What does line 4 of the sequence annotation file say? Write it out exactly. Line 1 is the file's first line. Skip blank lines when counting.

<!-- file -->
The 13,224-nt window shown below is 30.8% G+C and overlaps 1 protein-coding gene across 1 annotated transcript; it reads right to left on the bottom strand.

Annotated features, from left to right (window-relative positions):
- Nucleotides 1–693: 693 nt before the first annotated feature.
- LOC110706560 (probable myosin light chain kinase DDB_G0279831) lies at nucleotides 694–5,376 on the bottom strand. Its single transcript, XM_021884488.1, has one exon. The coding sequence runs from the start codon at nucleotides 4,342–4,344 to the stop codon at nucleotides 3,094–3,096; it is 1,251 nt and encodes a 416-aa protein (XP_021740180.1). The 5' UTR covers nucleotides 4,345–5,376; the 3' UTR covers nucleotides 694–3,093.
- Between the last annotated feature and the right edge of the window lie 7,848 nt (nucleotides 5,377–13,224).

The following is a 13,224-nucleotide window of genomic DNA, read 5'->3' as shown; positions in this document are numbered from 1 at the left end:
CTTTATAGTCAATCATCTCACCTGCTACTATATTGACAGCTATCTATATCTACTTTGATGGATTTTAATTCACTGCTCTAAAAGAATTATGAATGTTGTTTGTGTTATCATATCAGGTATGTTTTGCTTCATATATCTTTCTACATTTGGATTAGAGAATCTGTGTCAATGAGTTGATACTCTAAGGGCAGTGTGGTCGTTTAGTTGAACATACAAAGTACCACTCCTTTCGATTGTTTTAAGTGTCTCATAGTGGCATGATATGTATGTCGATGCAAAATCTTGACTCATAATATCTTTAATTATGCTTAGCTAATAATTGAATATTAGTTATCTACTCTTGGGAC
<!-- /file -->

- LOC110706560 (probable myosin light chain kinase DDB_G0279831) lies at nucleotides 694–5,376 on the bottom strand. Its single transcript, XM_021884488.1, has one exon. The coding sequence runs from the start codon at nucleotides 4,342–4,344 to the stop codon at nucleotides 3,094–3,096; it is 1,251 nt and encodes a 416-aa protein (XP_021740180.1). The 5' UTR covers nucleotides 4,345–5,376; the 3' UTR covers nucleotides 694–3,093.